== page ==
Before RNA isolation, each sample (previously stored at −20 °C) was thawed at 95 °C for 2 min. The total RNA was then extracted from each sample using the Qiagen RNeasy Plus Mini Kit (Qiagen, Valencia CA) according to the manufacturer’s instructions. The RNA was eluted from the purification columns using 100 µl RNase-free water, then the concentration of eluted RNA was determined using spectrophotometry (NanoDrop 100 Spectrophotometer; Thermo Fisher Scientific, Waltham MA). The silencing in transfected oocysts was analysed using qRT-PCR and the qScript One-Step SYBR Green qRT-PCR kit, Low ROX (Quanta BioSciences/VWR, Radnor, PA). For the RT-PCR experiments, the reactions were assembled as follows: 2 µl purified RNA template (20 ng/µl), 5 µl One-Step SYBR Green Master Mix, 0.25 μl of each primer at a 10 μM concentration, 0.25 μl qScript One-Step reverse transcriptase, and 4.25 µl nuclease-free water, for a total of 10 μl of mixture per sample. The RT-PCR mixture (total volume, 12 µl) was transferred to 96-well reaction plates (0.1 ml/well) (Applied Biosystems, Foster City, CA), and the RT-PCR amplification was performed using a 7500 Fast Real-Time PCR System (Applied Biosystems, Foster City, CA) and the following cycling conditions: 50 °C for 15 min, 95 °C for 5 min, then 50 cycles of 95 °C for 15 sec and 63 °C for 1 min, followed by a melting point analysis (95 °C for 15 sec, 60 °C for 1 min, 95 °C for 15 sec, and 60 °C for 15 sec). Before fold-change analysis, all the target cycle threshold (Ct) values for each silenced target were normalised against the Cryptosporidium GAPDH. We used the ΔΔCt method7 to calculate fold-changes between the control samples and the silenced samples. The results were presented using the mean value for each target, with the respective standard deviation values. The primers used for the RT-PCR are presented in Supplementary Table S3.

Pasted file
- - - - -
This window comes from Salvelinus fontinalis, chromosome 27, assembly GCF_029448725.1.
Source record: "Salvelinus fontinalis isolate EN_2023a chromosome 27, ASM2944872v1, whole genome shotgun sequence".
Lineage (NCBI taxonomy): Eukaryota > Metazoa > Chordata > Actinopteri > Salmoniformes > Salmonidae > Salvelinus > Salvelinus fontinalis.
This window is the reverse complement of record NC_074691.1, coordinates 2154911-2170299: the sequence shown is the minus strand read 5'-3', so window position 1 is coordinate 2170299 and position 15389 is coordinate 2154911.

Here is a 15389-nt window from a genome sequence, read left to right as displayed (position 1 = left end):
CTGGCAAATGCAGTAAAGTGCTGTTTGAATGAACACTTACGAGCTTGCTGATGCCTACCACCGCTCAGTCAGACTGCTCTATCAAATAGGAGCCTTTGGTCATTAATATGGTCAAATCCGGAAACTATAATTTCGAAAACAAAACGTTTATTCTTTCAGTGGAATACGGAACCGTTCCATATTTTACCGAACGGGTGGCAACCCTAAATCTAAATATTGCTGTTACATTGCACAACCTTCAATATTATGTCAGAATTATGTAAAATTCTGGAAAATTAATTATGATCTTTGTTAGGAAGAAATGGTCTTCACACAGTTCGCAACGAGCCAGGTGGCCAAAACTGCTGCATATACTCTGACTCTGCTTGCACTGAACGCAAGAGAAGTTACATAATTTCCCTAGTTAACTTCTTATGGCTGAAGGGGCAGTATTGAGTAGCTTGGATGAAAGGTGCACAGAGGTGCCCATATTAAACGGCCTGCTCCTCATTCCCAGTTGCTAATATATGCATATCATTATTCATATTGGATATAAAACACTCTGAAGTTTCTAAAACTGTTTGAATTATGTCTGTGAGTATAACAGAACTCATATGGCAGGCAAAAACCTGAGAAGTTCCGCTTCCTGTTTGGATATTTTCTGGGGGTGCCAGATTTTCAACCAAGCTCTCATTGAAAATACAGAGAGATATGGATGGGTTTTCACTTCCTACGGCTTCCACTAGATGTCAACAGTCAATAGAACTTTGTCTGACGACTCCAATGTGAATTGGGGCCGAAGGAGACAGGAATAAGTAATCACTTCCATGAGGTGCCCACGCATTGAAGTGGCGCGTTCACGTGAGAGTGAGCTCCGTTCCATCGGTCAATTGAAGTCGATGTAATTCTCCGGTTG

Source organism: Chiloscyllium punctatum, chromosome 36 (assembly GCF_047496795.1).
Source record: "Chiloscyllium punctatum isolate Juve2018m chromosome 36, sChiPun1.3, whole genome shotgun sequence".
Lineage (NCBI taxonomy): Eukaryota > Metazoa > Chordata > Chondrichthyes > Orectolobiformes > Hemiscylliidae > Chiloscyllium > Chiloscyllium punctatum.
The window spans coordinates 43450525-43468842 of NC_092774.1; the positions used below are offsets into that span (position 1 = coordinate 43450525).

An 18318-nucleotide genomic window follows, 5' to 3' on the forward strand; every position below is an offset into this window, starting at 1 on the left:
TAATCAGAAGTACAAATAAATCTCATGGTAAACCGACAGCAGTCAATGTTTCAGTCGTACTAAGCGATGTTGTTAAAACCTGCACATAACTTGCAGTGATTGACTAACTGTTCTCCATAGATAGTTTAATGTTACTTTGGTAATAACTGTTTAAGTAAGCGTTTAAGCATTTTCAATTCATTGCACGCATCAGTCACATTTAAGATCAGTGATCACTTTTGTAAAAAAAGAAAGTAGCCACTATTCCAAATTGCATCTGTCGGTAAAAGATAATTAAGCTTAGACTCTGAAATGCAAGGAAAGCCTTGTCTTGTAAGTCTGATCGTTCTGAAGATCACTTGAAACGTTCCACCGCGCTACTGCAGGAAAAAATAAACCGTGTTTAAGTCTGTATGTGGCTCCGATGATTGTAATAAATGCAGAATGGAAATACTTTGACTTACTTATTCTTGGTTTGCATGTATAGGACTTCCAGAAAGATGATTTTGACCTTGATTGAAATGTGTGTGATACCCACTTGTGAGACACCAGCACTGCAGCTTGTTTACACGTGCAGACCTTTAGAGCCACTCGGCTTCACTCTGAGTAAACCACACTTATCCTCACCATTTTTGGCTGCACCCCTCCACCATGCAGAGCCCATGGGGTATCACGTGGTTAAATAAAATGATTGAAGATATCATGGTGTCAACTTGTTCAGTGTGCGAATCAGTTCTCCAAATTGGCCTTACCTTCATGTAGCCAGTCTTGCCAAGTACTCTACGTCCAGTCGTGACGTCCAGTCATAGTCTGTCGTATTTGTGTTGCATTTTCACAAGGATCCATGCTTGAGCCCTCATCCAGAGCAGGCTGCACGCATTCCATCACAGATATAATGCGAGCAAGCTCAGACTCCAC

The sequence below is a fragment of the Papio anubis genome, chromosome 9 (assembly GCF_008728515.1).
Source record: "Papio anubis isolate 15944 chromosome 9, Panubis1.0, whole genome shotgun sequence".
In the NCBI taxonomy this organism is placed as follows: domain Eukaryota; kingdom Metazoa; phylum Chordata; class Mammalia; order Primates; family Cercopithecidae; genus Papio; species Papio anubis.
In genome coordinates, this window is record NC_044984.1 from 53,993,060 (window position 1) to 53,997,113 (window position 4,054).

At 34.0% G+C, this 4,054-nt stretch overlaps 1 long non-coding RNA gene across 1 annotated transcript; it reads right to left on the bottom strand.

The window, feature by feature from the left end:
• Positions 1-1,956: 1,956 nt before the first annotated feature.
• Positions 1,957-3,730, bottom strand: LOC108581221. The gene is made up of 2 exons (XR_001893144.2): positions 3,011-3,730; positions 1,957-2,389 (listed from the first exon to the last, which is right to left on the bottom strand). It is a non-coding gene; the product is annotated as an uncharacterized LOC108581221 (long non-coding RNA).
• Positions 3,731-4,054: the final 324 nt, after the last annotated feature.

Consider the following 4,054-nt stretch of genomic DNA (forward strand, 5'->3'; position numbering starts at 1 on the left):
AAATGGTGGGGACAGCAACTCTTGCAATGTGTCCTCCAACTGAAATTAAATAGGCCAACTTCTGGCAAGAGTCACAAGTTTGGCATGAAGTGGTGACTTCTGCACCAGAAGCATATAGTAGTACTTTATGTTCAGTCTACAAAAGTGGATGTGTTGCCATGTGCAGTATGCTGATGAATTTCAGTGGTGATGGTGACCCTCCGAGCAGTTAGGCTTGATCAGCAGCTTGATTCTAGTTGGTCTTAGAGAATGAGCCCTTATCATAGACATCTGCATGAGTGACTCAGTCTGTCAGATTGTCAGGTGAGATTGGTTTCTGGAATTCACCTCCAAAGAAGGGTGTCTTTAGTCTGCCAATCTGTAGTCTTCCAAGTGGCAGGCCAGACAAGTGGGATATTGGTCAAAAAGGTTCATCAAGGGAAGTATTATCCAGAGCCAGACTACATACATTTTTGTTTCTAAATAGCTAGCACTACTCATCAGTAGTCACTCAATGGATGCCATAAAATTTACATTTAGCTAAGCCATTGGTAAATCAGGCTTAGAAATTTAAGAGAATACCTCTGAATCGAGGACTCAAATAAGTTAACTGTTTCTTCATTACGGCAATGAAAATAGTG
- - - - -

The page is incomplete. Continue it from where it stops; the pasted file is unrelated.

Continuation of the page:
Oocyst excystation assays